The office of the Attorney-General in Singapore can be traced back to the establishment of the Straits Settlements by the British Government in 1867. Prior to 1867, the function of legal advisor to the Government was exercised by the Recorder of the Prince of Wales Island (Penang), Malacca and Singapore from 1826 to 1855, the Recorder of Singapore from 1855 to 1864 and the Crown Counsel, Singapore from 1864 to 1867.
Sir Thomas Braddell was appointed in 1867 as the first Attorney-General of the newly-created Straits Settlements. He was based in Singapore while his Solicitor-General, Mr Daniel Logan, was based in Penang.
After the fall of Singapore in Feb 1942, the Japanese Administration set up an office of the Kensatku-Kan or Attorney-General and Public Prosecutor. This was located in the Supreme Court Building.
With the surrender of the Japanese in 1945, the responsibility for rendering legal advice to the British Military Administration lay with its Chief Legal Officer until the establishment on 1 Apr 1946 of the Crown Colony of Singapore and the appointment of Sir Edward John Davies, K.C. as the Attorney-General of the Colony.The Chambers returned to its former premises on the ground floor of the Government Building at Empress Place.
When Singapore attained self-government in 1959, Mr Ahmad Ibrahim was appointed as the State Advocate-General of the State of Singapore and, after the separation from Malaysia in 1965, as the Attorney-General of the Republic of Singapore. He was succeeded by Mr Tan Boon Teik whose long tenure witnessed the re-location of the Chambers twice - first to the High Street premises in 1971 and then to the present offices in the Adelphi Building in 1991.
Mr Chan Sek Keong succeeded Mr Tan as the Republic's third Attorney-General in May 1992.
Attorneys-General of Singapore
|2||Jan||1883||-||2||Oct||1883||John Augustus Harwood (Acting)|
|3||Oct||1883||-||6||Nov||1893||John Winfield Bonser|
|7||Nov||1893||-||4||Feb||1906||William Robert Collyer|
|5||Feb||1906||-||28||Feb||1907||John Robert Innes (Acting)|
|1||Mar||1907||-||31||Dec||1909||Walter John Napier|
|21||Feb||1911||-||24||Jan||1913||Thomas de Multon Lee Braddell|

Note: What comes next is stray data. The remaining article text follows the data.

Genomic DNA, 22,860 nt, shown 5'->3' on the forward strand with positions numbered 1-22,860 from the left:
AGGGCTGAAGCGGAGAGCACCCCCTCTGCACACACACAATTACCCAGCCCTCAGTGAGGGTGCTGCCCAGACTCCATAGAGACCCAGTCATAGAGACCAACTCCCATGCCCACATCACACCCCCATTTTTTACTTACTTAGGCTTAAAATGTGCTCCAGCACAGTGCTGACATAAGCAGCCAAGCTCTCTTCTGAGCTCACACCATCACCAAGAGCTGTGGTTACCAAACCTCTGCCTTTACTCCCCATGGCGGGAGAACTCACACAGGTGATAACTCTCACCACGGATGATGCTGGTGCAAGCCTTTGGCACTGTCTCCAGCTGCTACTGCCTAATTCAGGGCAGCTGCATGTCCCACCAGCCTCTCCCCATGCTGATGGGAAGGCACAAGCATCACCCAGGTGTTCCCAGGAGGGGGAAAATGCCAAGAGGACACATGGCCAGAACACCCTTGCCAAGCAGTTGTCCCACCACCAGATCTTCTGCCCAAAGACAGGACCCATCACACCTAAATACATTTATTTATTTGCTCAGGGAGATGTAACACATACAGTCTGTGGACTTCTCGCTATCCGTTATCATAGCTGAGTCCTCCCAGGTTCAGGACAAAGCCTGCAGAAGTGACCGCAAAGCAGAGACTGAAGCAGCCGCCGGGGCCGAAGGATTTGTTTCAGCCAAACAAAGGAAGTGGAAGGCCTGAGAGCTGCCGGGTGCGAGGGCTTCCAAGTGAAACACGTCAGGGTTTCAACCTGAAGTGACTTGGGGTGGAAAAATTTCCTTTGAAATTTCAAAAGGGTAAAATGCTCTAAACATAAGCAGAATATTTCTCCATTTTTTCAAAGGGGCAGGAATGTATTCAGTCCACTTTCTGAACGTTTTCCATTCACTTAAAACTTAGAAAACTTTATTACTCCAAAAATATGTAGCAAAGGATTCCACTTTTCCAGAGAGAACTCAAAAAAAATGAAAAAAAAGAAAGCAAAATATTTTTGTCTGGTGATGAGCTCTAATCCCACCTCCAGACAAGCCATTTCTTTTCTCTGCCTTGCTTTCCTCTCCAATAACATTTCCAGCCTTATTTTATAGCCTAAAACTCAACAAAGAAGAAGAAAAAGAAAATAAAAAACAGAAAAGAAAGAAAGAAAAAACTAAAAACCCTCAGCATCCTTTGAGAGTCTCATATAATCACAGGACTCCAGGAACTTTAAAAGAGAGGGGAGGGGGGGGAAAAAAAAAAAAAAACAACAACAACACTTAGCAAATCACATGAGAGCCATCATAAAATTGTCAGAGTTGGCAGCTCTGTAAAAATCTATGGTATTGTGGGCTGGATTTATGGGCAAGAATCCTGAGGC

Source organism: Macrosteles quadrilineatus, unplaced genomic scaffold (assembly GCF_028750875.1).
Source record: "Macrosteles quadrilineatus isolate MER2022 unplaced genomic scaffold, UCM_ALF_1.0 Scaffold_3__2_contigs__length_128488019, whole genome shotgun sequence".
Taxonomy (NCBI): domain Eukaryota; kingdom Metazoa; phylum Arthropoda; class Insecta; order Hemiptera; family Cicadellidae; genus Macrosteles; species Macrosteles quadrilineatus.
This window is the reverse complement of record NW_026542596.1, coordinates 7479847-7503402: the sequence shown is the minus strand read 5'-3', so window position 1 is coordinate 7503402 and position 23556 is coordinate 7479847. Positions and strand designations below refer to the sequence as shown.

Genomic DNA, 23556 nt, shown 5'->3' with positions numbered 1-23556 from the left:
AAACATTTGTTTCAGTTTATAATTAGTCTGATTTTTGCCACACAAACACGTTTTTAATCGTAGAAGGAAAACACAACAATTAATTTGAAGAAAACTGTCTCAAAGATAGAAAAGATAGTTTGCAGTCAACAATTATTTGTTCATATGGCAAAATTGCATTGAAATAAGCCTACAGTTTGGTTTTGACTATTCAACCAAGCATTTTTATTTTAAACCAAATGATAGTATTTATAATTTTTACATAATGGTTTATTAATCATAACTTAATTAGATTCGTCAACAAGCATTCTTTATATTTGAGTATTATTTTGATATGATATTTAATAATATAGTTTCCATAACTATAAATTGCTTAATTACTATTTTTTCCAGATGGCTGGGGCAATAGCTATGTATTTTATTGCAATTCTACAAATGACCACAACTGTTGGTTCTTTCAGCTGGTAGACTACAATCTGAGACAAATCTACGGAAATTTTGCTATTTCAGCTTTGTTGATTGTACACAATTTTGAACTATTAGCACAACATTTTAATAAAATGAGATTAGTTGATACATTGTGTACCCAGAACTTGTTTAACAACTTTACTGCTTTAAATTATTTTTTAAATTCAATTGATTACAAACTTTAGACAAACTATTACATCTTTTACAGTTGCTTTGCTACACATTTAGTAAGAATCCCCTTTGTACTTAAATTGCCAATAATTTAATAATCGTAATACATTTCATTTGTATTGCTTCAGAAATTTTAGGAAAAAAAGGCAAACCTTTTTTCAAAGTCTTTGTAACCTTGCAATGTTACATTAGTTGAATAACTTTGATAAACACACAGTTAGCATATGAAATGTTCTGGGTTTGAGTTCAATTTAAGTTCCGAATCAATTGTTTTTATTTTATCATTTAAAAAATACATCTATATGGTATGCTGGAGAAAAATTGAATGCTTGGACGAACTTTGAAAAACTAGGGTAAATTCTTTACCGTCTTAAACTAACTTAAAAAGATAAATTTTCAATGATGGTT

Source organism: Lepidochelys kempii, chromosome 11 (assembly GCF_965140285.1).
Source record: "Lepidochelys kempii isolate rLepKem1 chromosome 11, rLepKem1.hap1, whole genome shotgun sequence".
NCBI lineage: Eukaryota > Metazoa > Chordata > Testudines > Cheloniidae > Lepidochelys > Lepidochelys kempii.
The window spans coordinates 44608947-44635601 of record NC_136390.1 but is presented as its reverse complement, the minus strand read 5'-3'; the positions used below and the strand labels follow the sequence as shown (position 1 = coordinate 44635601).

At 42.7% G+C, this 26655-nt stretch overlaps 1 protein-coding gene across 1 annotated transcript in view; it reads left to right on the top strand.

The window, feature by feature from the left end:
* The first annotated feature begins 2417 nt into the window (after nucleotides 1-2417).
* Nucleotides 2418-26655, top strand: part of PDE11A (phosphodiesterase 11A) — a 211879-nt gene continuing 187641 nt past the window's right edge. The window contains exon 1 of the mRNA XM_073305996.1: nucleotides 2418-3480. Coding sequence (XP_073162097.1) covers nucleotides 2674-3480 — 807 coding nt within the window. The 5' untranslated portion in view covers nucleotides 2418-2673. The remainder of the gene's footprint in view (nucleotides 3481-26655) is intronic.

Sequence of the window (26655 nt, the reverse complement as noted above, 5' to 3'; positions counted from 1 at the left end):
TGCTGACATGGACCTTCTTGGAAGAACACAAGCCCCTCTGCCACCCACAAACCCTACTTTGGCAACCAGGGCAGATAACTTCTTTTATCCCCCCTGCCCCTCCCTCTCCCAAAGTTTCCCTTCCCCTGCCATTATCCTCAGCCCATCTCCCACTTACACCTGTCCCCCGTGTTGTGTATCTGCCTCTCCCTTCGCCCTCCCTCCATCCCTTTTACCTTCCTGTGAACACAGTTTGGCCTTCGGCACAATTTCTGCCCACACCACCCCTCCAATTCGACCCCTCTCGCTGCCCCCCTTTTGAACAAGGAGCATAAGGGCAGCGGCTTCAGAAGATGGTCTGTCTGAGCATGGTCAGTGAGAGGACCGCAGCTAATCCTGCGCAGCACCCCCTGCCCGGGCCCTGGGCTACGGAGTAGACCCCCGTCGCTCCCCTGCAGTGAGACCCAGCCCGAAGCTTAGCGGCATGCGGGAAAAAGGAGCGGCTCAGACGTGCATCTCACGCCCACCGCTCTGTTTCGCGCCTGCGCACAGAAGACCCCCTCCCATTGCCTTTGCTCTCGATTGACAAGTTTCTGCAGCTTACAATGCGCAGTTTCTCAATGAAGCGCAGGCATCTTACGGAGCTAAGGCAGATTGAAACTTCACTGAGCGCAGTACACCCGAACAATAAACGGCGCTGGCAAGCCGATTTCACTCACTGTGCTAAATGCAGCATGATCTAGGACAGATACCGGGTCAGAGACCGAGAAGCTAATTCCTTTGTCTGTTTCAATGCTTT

|25||Jan||1913||-||24||Apr||1913||Evelyn Campbell Ellis (Acting)|
|25||Apr||1913||-||18||Nov||1919||Gerald Aubrey Goodman|
|19||Nov||1919||-||9||Jul||1925||James William Murison|
|10||Jul||1925||-||12||Jul||1929||Michael Henry Whitley|
|13||Jul||1929||-||20||Apr||1933||Walter Clarence Huggard|
|21||Apr||1933||-||10||Aug||1936||Percy Alexander McElwaine|
|27||Oct||1936||-||14||Dec||1936||Newnham Arthur Worley (Acting)|
|11||Aug||1936||-||14||Feb||1942||Charles Gough Howell|
|Sep||1945||-||31||Mar||1946||Lt Col TC Spencer- Wilkinson|
|1||Apr||1946||5||Sep||1955||Edward John Davies|
|6||Sep||1955||1||Jul||1957||Charles Harris Butterfield|
|2||Jul||1957||24||Jun||1959||E P Shanks|
|25||Jun||1959||-||8||Aug||1965||Ahmad bin Mohamed Ibrahim|
|9||Aug||1965||-||31||Jan||1967||Ahmad bin Mohamed Ibrahim|
|1||Feb||1967||-||31||Dec||1968||Tan Boon Teik (Acting)|
|1||Jan||1969||-||30||Apr||1992||Tan Boon Teik|
|1||May||1992||-||10||Apr||2006||Chan Sek Keong|
|Chao Hick Tin|
Thomas Braddell was Singapore 's first Attorney-General and the patriarch
of the illustrious Braddell legal family. Braddell was called to Gray's
Inn in 1859.
He was appointed Attorney-General from 1867 to 1883. His sons, Thomas de Multon Lee Braddell and Robert Wallace Lee Braddell established the law firm Braddell Brothers in 1883.
Walter Napier arrived in Singapore in 1889 after being admitted to
the English Bar and joined Alfred Drew in the partnership of Drew & Napier.
In 1898, he published his "Introduction to the Study of the Law
Administered in the Colony of the Straits Settlements."
He was Attorney-General of Singapore from 1907 to 1909.
Sir Thomas de Multon Lee Braddell was born in Province Wellesley in 1856. He read law at Oxford and was called to the Bar at the Inner Temple in 1879.
He practised law with his father, Sir Thomas Braddell. In 1911, he was appointed Attorney-General of Singapore, holding that appointment until 1913.
Ahmad Ibrahim was born on 20 May 1916. He was educated at Victoria School, Raffles Institution and Raffles College, Singapore. In 1936, he
won the Queen's Scholarship and proceeded to St. John's College, Cambridge
In 1941, he was called to the Bar by the Middle Temple. Prior to independence, Mr Ahmad Ibrahim acted at State Advocate-General from 1959 to 1965. He served as Attorney General of the Republic of Singapore from 1965 to 1967.
Tan Boon Teik graduated from University College London with an Honours
degree in law in 1951. In 1953, he received his Masters of Laws degree
from the same university. He was the Rockefeller Fellow at the University
of London Institute from 1961 to 1962. Mr Tan is a Barrister-at-Law having
been called to the Bar in England by Middle Temple. He is also an Advocate
and Solicitor in Malaysia and Singapore.
Mr Tan was appointed the Attorney-General of Singapore in 1969 and he retired in 1992.
Mr Chan Sek Keong was born in Ipoh, Perak and received his early education at Anderson School, Ipoh. He read law at the University of Malaya in Singapore and was among the inaugural group of 22 to graduate from the Law Faculty in 1961. Mr Chan was admitted to the Singapore Bar on 31 Jan 1962.
He began his practice at the firm of Braddell Brothers and in 1969 joined the firm of Shook Lin & Bok.
On 1 Jul 1986, Mr Chan became the first person to be appointed as Judicial Commissioner. His elevation to the position of a Judge of the Supreme Court soon followed in 1988. On 1 May 1992, Mr Chan Sek Keong was appointed Attorney-General of Singapore. He relinquished the position on 11 Apr 2006, when he was appointed Chief Justice of the Republic of Singapore.
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